The FCC’s Universal Service Fund (USF) has been a mainstay in the telecom industry since it was created in 1997 as a result of the Telecommunications Act of 1996. That Act explicitly ordered the FCC to adopt the following universal service principles – all of the FCC’s actions with the USF are derived from these simple principles.
- Promote the availability of quality services at just, reasonable, and affordable rates.
- Increase nationwide access to advanced telecommunications services.
- Advance the availability of such services to all consumers, including those in low-income, rural, insular, and high-cost areas, at rates that are reasonably comparable to those charged in urban areas.
- Increase access to telecommunications and advanced services in schools, libraries, and rural health care facilities.
- Provide equitable and non-discriminatory contributions from all providers of telecommunications services for the fund supporting universal service programs
The size of the USF has remained stable over the last decade, with USF disbursements in 2012 of $8.7 billion and 2021 disbursements of $8.5 billion. The USF is funded by an assessment on interstate telecommunications services. This includes a variety of telecommunications services – with the largest source of funding being assessed in landline telephone service, interstate long-distance, cellular and texting services, interstate private lines, and a host of smaller telecommunications services.
The USF is facing a big challenge because keeping the size of the USF stable has been an ever-increasing burden on those paying into the fund since interstate services have been steadily declining. To put this into perspective, the assessment on interstate services was 16.7% in the first quarter of 2017 and grew to 33% in the third quarter of 2022.
In the IIJA legislation, Congress ordered the FCC to take a fresh look at the USF. It ordered the agency to explore both the uses of the USF and the sources of USF funding.
The FCC reported back to Congress as ordered, and the FCC largely said that it still believes that its uses of the USF funding are appropriate and should continue into the future. There are critics of many of the functions funded by the USF, such as the 2020 RDOF reverse auction, but there is nearly universal support of programs like supporting broadband for schools and rural healthcare.
As part of the review of the USF, the FCC considered two funding ideas:
- One of the easiest ways to spread the costs of funding the USF would be to expand the assessments to include broadband. This would lower the assessment rate from 33% to some tiny amount depending on how the assessment for broadband is calculated.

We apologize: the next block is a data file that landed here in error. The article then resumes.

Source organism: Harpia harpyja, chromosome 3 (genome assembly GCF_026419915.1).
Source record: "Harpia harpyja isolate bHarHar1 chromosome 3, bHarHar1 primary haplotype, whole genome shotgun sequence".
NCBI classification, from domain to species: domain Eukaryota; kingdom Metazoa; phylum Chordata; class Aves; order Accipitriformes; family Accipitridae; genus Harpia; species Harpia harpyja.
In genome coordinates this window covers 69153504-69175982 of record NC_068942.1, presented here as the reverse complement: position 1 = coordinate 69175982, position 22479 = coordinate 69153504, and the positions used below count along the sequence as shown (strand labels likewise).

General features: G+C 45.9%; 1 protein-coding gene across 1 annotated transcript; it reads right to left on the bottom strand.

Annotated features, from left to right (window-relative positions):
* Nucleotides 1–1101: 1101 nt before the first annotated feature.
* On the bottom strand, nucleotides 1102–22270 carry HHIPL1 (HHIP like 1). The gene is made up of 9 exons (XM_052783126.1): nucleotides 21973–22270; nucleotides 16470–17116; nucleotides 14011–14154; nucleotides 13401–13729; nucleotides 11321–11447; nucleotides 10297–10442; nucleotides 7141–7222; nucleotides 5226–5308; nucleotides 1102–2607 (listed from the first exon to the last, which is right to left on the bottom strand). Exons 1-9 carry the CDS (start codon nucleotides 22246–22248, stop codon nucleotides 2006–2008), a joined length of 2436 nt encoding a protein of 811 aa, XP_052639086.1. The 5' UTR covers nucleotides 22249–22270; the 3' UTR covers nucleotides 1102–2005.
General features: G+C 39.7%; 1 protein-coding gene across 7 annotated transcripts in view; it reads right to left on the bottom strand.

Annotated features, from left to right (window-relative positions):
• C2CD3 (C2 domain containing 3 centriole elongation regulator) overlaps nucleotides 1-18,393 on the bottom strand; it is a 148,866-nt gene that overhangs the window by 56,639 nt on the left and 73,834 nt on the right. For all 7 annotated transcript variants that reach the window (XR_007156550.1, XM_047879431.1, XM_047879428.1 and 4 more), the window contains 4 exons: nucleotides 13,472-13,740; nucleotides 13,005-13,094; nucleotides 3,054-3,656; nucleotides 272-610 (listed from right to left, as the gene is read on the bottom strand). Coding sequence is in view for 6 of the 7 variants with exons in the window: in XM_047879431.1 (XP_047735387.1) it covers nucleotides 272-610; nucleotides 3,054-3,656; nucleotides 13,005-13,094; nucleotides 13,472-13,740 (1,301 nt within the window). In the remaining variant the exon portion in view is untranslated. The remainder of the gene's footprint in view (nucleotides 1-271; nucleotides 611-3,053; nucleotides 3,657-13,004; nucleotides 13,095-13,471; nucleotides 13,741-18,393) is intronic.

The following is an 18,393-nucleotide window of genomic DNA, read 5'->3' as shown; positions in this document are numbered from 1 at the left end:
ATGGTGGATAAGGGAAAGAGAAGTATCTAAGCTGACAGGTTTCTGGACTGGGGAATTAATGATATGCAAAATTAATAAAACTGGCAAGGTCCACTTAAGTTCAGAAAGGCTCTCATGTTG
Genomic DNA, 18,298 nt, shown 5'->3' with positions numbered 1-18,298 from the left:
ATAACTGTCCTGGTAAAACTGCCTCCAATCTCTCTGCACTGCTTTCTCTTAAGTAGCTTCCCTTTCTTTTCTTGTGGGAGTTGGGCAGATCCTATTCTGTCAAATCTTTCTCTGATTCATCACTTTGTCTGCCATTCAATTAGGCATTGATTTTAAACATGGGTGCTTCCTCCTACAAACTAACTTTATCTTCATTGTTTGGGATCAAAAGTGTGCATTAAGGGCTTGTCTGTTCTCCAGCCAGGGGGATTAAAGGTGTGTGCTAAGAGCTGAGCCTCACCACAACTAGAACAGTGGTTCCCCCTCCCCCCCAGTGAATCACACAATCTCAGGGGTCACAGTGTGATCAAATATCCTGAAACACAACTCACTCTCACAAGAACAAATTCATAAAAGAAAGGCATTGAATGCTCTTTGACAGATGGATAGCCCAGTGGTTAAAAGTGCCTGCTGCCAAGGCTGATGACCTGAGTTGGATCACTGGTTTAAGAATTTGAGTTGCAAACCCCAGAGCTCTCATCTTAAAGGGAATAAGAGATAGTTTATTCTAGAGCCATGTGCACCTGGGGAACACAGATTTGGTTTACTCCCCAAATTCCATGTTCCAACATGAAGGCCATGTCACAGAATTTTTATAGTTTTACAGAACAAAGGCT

- The FCC also explored the idea of assessing USF to “edge providers,” which are the large Internet firms such as streaming video providers, digital advertising firms, and cloud services companies – companies like Netflix, Facebook, and Amazon. This would shift most of the burden for funding the USF from the public to businesses – although businesses typically pass USF fees back to the public. But edge providers that offer free services like Facebook, Twitter, and Google search would have to eat the cost of such assessments.
The FCC decided not to take a position on the two funding ideas. The report to Congress said that the agency probably doesn’t have the authority to expand the USF assessment to these two groups of payers. The FCC thinks that Congress would have to act to change the method of USF assessments.
It will be interesting to see if Congress decides to take up the USF issue. One of the key issues facing Congress will be deciding if it wants to fund and continue the ACP program that provides a $30 discount from broadband for low-income homes. Congress assigned the operation of that fund to USAC, a non-profit organization that works under FCC guidance to operate the USF.
I have to think there are those in Congress that take exception to the FCC’s assessment that it is using the USF wisely. There are a lot of critics of recent programs like CAF II and RDOF. There have been plenty of critics of the Lifeline program, and I assume there are those against continuing the ACP low-income discounts. One of the risks that the FCC faces is that Congress might decide to resize or eliminate programs if it takes up the issue.